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Department of Reproductive Health and Research (RHR), World Health Organization

Managing Complications in Pregnancy and Childbirth

A guide for midwives and doctors 

 


Section 3 - Procedures


Dilatation and curettage

The preferred method of evacuation of the uterus is by manual vacuum aspiration. Dilatation and curettage should be used only if manual vacuum aspiration is not available.

  • Review for indications.

  • Review general care principles.

  • Provide emotional support and encouragement and give pethidine IM or IV before the procedure. If necessary, use a paracervical block.

  • Administer oxytocin 10 units IM or ergometrine 0.2 mg IM before the procedure to make the myometrium firmer and reduce the risk of perforation.

  • Perform a bimanual pelvic examination to assess the size and position of the uterus and the condition of the fornices.

  • Apply antiseptic solution to the vagina and cervix (especially the os).

  • Check the cervix for tears or protruding products of conception. If products of conception are present in the vagina or cervix, remove them using ring (or sponge) forceps.

  • Gently grasp the anterior lip of the cervix with a vulsellum or single-toothed tenaculum (Fig P-32).

Note: With incomplete abortion, a ring (sponge) forceps is preferable as it is less likely than the tenaculum to tear the cervix with traction and does not require the use of lignocaine for placement.

  • If using a tenaculum to grasp the cervix, first inject 1 mL of 0.5% lignocaine solution into the anterior or posterior lip of the cervix which has been exposed by the speculum (the 10 o’clock or 12 o’clock position is usually used).

  • Dilatation is needed only in cases of missed abortion or when some retained products of conception have remained in the uterus for several days:

- Gently introduce the widest gauge cannula or curette;

- Use graduated dilators only if the cannula or curette will not pass. Begin with the smallest dilator and end with the largest dilator that ensures adequate dilatation (usually 10–12 mm) (Fig P-33);

- Take care not to tear the cervix or to create a false opening.

Figure P-32

 Inserting a retractor and holding the anterior lip of the cervix

 

  Figure P-33

  Dilating the cervix

 

  • Gently pass a uterine sound through the cervix to assess the length and direction of the uterus.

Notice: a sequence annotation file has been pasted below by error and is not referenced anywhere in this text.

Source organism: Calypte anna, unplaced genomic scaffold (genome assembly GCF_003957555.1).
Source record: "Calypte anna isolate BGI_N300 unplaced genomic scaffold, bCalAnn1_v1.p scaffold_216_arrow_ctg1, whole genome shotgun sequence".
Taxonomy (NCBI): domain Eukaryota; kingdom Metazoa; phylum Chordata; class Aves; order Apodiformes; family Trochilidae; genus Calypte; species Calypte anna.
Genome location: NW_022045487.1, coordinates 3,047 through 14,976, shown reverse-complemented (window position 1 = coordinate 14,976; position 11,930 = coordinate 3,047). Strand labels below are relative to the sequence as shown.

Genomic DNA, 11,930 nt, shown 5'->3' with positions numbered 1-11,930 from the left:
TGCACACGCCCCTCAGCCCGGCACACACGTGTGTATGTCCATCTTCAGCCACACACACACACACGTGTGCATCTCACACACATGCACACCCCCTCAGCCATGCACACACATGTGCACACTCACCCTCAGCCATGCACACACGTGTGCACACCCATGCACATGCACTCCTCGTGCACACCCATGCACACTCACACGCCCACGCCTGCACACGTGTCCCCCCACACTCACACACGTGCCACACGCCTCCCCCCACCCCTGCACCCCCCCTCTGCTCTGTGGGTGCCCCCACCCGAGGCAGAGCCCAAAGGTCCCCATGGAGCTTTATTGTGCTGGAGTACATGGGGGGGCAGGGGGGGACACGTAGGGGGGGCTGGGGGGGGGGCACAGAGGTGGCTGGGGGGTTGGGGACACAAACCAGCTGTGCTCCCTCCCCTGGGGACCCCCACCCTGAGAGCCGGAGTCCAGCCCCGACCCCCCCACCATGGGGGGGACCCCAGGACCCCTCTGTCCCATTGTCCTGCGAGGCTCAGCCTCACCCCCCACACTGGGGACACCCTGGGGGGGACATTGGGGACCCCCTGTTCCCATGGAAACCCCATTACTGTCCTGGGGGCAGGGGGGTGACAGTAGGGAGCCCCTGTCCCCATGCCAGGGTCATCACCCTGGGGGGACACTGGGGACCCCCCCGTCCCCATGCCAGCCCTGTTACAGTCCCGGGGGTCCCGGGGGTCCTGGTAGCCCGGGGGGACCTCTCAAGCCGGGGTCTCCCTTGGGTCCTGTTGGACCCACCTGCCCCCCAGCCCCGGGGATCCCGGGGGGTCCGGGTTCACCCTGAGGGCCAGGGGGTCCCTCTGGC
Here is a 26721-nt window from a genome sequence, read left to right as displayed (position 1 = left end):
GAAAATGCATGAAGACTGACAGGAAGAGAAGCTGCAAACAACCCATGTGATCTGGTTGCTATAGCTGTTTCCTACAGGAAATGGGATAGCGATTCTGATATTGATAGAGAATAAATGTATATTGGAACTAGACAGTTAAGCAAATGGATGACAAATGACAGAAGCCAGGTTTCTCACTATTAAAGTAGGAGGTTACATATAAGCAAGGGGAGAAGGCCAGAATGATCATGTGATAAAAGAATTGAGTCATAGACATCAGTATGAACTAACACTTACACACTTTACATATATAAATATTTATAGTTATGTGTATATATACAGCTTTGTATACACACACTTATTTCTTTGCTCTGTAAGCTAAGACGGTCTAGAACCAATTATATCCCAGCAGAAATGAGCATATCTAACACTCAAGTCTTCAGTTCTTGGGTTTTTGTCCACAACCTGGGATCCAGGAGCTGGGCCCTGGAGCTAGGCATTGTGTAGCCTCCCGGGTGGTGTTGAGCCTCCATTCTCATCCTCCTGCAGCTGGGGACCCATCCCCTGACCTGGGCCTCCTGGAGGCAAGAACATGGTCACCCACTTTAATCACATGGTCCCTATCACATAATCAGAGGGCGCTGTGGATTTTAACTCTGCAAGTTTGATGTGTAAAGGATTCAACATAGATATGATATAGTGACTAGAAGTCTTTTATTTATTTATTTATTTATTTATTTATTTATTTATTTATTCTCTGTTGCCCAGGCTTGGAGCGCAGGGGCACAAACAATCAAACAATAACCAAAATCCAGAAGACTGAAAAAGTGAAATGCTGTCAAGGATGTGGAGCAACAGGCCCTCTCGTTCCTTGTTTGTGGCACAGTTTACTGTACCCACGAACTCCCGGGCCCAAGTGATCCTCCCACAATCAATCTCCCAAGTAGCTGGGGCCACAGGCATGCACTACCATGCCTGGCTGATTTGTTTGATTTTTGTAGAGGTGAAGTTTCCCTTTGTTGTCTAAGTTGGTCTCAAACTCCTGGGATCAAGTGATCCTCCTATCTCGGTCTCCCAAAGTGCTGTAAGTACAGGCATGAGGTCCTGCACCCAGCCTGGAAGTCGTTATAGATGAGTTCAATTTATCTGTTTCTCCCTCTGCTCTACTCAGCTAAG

The uterus is very soft in pregnancy and can be easily injured during this procedure. 

  • Evacuate the contents of the uterus with ring forceps or a large curette (Fig P-34). Gently curette the walls of the uterus until a grating sensation is felt.

Figure P-34

 Curetting the uterus 

  • Perform a bimanual pelvic examination to check the size and firmness of the uterus.

  • Examine the evacuated material. Send material for histopathological examination, if required.

POST-PROCEDURE CARE

- prolonged cramping (more than a few days);

- prolonged bleeding (more than 2 weeks);

- bleeding more than normal menstrual bleeding;

- severe or increased pain;

- fever, chills or malaise;

- fainting.

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Clinical principles

Rapid initial assessment

Talking with women and their families

Emotional and psychological support

Emergencies

General care principles

Clinical use of blood, blood products and replacement fluids

Antibiotic therapy

Anaesthesia and analgesia

Operative care principles

Normal Labour and childbirth

Newborn care principles

Provider and community linkages

Symptoms

Shock

Vaginal bleeding in early pregnancy

Vaginal bleeding in later pregnancy and labour

Vaginal bleeding after childbirth

Headache, blurred vision, convulsions or loss of consciousness, elevated blood pressure

Unsatisfactory progress of Labour

Malpositions and malpresentations

Shoulder dystocia

Labour with an overdistended uterus

Labour with a scarred uterus

Fetal distress in Labour

Prolapsed cord

Fever during pregnancy and labour

Fever after childbirth

Abdominal pain in early pregnancy

Abdominal pain in later pregnancy and after childbirth

Difficulty in breathing

Loss of fetal movements

Prelabour rupture of membranes

Immediate newborn conditions or problems

Procedures

Paracervical block

Pudendal block

Local anaesthesia for caesaran section

Spinal (subarachnoid) anaesthesia

Ketamine

External version

Induction and augmentation of labour

Vacuum extraction

Forceps delivery

Caesarean section

Symphysontomy

Craniotomy and craniocentesis

Dilatation and curettage

Manual vacuum aspiration

Culdocentesis and colpotomy

Episiotomy

Manual removal of placenta

Repair of cervical tears

Repair of vaginal and perinetal tears

Correcting uterine inversion

Repair of ruptured uterus

Uterine and utero-ovarian artery ligation

Postpartum hysterectomy

Salpingectomy for ectopic pregnancuy

Appendix

 

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